Oilsands tailing ponds are a nasty challenge that can't be ignoredIssues have demonstrably worsened over the past decade

Oped - April 27, 2018 - By Jodi McNeill

Published in Calgary Herald (April 27, 2018), Edmonton Journal (May 1, 2018).

Tailings pond in Alberta oilsands. 

Herald columnist Deborah Yedlin criticized the Pembina Institute for, on the eve of the 10th anniversary of the watershed Syncrude ducks incident, daring to point out that the issues with oilsands tailings have demonstrably worsened over the past decade and deserve ongoing coverage and attention.

The incident catapulted the much broader economic and environmental risks posed by Alberta’s tailings ponds to the national stage. In 2008, the ponds had already been growing for 40 years with virtually no regulatory oversight.

In response to the increased awareness and public pressure, by 2010, then-Premier Ed Stelmach assured Albertans the regulator was going to “aggressively” crack down on the industry. Premier Alison Redford echoed these statements in 2013, stating “tailings ponds will disappear from Alberta’s landscape in the very near future,” and that their growth will “completely halt by 2016.”

This didn’t happen. To the contrary, in the past 10 years, tailings ponds nearly doubled in volume from 732 billion litres in 2008 to a globally unprecedented 1.3 trillion litres today. This is enough waste to fill more than 500,000 Olympic swimming pools.

The work of Canada’s Oilsands Innovation Alliance is valuable; industry collaboration on this challenging issue is critical and should be encouraged. However, this is not a substitute for firm rules to hold the industry accountable.

Figure 1. Fluid tailing ponds volume growth since 1968

Tailings ponds volume growth

Despite industry talking points, meaningful progress on tailings management is elusive. Directive 074 was an abject failure – all operators failed to comply with the rules, and rather than enforcing them, the regulator scrapped the regulation altogether.

The new Directive 085 has not delivered, either. Based on the sum of the plans submitted, tailings volumes will continue to grow by another 300 billion litres over the next two decades. Further, almost every operator proposes treating tailings by pumping them into mined-out pits and placing water over them to create permanent “lakes.” This unproven approach poses significant risks and will have long-term consequences for ecologies and communities.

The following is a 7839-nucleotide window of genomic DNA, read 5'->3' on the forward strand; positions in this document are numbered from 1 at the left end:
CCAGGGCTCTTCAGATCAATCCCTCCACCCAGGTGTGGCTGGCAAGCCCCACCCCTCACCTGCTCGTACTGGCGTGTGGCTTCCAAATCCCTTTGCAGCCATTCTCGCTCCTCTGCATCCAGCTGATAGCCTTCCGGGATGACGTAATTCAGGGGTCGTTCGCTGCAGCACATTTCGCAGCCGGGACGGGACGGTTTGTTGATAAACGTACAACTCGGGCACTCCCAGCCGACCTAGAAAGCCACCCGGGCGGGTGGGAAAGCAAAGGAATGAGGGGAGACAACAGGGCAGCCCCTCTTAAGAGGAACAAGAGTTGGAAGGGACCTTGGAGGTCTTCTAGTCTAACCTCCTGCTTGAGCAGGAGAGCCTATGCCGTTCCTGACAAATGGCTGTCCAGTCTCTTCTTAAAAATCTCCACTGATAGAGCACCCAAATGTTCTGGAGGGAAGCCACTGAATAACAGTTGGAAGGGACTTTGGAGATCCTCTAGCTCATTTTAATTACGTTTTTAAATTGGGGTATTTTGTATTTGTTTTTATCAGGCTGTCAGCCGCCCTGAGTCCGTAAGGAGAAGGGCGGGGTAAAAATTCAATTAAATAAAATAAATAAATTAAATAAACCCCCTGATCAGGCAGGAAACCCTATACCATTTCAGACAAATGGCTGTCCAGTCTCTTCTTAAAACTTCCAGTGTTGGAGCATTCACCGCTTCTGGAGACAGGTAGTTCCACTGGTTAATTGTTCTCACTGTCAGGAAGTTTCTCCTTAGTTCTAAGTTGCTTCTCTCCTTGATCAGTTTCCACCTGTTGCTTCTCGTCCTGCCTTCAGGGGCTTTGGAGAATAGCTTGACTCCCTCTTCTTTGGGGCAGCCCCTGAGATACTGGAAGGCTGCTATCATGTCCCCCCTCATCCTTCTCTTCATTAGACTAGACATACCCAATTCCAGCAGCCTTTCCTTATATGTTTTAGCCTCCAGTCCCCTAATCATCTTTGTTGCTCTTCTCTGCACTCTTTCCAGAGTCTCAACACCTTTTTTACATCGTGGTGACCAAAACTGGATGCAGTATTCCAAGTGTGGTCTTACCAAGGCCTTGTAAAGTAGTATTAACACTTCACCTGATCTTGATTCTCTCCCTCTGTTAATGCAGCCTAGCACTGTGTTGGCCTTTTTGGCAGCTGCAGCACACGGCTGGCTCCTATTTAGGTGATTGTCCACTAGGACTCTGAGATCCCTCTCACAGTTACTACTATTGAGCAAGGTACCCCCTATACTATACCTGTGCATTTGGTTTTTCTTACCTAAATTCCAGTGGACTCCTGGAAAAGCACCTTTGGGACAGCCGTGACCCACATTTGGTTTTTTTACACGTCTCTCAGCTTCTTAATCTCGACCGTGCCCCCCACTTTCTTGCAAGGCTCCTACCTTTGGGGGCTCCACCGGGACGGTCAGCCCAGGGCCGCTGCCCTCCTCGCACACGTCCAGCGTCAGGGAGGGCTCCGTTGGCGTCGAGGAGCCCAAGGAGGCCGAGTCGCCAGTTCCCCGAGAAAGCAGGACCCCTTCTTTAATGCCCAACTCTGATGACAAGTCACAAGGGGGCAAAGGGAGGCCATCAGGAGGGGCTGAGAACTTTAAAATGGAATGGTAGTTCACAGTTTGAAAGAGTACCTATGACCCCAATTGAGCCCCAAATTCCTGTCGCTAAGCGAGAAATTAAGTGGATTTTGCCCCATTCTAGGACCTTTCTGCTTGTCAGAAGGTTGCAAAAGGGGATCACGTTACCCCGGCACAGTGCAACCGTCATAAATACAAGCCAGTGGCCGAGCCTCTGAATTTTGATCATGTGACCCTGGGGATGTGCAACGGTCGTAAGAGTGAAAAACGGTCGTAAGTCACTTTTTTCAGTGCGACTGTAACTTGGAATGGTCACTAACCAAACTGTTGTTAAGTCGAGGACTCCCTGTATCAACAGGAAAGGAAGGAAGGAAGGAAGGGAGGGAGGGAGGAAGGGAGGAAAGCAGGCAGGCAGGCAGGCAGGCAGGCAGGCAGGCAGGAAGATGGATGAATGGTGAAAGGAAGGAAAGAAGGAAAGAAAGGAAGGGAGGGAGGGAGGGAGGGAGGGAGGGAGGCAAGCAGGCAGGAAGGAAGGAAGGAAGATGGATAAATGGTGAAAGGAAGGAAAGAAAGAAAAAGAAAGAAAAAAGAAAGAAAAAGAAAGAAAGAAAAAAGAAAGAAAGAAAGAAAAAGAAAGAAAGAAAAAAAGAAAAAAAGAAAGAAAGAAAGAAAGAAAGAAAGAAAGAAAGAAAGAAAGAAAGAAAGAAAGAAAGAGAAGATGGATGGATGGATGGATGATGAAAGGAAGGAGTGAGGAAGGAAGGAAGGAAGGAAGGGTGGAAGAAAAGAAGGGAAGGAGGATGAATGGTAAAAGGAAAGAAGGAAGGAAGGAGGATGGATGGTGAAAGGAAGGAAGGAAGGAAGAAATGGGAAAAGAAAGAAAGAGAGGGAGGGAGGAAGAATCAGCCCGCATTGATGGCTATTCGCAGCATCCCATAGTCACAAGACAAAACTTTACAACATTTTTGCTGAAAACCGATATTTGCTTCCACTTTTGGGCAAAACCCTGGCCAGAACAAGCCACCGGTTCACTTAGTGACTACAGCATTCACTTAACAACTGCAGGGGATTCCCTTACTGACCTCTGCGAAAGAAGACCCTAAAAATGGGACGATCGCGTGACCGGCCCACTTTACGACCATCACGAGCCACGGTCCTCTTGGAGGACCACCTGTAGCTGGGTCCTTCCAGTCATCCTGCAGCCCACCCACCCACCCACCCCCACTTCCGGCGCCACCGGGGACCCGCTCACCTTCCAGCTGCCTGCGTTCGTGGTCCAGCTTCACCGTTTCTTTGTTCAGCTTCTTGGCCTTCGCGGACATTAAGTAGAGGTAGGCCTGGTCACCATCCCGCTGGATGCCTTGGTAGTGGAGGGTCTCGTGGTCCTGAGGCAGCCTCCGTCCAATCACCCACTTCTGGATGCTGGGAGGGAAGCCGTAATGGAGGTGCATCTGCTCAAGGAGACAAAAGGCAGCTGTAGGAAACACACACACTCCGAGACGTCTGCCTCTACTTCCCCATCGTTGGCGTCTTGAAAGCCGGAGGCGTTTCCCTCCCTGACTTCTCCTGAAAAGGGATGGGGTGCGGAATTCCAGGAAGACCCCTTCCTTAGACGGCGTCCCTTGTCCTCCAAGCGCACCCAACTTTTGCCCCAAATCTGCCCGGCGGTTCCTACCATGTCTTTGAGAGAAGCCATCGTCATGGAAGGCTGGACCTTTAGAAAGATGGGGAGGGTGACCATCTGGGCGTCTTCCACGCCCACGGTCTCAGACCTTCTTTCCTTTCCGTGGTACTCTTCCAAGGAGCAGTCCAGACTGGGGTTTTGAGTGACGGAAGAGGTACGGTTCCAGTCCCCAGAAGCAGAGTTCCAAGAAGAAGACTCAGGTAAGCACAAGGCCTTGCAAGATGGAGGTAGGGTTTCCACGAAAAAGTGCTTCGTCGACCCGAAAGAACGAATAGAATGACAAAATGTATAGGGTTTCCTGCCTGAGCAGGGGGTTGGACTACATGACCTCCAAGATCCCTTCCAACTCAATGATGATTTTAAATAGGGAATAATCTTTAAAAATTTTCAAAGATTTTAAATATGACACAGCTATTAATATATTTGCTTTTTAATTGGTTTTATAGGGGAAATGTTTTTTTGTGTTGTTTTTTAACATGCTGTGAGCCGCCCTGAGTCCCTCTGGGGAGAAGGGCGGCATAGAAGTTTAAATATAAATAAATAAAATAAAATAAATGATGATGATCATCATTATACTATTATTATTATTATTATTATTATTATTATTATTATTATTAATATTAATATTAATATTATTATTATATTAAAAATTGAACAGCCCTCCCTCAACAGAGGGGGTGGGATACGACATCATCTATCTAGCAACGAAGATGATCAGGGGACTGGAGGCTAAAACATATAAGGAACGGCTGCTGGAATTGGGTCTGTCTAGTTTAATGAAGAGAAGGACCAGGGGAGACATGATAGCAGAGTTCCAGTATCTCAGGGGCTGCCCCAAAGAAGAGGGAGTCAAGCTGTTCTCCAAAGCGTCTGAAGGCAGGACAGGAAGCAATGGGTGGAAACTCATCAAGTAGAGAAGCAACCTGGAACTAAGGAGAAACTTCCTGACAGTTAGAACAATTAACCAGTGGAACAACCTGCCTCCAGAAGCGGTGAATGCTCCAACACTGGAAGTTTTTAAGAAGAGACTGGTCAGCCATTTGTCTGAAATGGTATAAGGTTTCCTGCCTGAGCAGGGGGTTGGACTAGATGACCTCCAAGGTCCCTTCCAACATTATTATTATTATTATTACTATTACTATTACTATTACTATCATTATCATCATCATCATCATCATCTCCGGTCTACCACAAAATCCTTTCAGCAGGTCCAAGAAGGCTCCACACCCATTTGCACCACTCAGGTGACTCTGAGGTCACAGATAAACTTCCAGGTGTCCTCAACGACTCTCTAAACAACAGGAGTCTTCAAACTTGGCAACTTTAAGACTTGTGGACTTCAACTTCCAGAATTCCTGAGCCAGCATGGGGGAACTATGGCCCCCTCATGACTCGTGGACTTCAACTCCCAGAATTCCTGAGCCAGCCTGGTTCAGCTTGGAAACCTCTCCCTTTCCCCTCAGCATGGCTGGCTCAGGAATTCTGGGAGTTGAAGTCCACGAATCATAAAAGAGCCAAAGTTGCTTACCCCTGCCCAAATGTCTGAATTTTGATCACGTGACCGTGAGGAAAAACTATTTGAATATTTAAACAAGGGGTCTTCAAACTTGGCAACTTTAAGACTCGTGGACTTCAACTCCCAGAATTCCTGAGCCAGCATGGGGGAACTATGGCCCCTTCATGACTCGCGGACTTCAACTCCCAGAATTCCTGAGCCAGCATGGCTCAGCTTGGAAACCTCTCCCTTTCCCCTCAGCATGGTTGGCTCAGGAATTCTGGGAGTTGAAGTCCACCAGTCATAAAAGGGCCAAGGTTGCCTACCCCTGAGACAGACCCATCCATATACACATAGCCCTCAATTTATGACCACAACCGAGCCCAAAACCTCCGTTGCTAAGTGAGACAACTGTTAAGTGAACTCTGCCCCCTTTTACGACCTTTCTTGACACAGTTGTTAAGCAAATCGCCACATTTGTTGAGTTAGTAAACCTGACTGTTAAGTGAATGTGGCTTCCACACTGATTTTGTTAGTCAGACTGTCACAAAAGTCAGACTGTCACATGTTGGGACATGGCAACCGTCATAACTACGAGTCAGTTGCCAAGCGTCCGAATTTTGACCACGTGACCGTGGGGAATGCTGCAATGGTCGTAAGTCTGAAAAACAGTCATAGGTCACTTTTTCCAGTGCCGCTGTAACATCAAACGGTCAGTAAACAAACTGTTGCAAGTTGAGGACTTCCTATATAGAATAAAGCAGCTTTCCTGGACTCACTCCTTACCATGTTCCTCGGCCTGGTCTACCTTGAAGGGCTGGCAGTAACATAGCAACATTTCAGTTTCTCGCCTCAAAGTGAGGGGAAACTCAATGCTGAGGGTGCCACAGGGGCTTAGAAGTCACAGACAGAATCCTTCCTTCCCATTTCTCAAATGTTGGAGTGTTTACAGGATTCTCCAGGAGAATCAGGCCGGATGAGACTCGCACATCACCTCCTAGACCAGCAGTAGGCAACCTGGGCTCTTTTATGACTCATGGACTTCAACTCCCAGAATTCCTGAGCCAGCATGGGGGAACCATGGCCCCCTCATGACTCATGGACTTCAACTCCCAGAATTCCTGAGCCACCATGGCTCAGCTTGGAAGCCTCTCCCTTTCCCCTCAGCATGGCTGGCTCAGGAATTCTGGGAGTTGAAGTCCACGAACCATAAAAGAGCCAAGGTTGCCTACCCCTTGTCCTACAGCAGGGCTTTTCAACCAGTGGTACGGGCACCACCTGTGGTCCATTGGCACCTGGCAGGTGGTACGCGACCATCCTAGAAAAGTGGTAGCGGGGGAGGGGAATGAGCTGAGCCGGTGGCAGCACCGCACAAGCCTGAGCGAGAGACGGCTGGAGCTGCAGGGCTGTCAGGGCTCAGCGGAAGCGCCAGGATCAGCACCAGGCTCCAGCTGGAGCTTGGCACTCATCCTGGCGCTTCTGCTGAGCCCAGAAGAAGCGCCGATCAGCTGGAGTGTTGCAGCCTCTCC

Finally, the 10-year reclamation timeline Yedlin cites requires operators to merely deem their still-fluid tailings inventories “treated” by their own criteria. Two operators planning to shut down operations in the early 2030s have proposed reclamation timelines that extend beyond 2100 — 70 years after their mines close and revenues to fund reclamation have ceased. Pardon our skepticism.

What may concern Albertans most is that the province holds less than three per cent of the expected costs to clean up oilsands mines in securities. If major companies are not around when these sites are reclaimed in coming decades, taxpayers could be left on the hook for at least $27 billion, according to estimates from the Alberta Energy Regulator.

The unsecured cleanup bill for tailings ponds is all the more relevant considering the recent spike in oil and gas bankruptcies that have left landowners with abandoned infrastructure on their property. In the 2016 Redwater case, the Alberta Court of Queen’s Bench ruled in favour of allowing the company’s creditors to pocket the profits from remaining assets and offload reclamation liabilities for the government to deal with.

While the decision is currently being appealed at the Supreme Court, several companies have already followed suit – including bankrupt Sequoia Resources Corp., which threatens to double the inventory of the Orphan Well Association.

Pointing to similar gaps in oilsands tailings management does not make one against oilsands development, but rather, for fiscal responsibility and ensuring taxpayers are not left unprotected.

The Pembina Institute has worked with government and industry to improve environmental management in the oilsands for more than 30 years. Where progress in oilsands management is demonstrated, we are happy to acknowledge improvements in environmental policies and performance.

Where gaps remain, as in the failure to properly regulate tailings, we make no apology for providing factual performance data on this growing and under-reported issue that deserves far greater scrutiny as one of the most significant economic and environmental issues facing our province.

This article also appeared in the Calgary Herald.

 

Tags:  Alberta, Oilsands.

Jodi McNeill

Jodi McNeill is an analyst with the Pembina Institute, with a focus on fossil fuels in Alberta.


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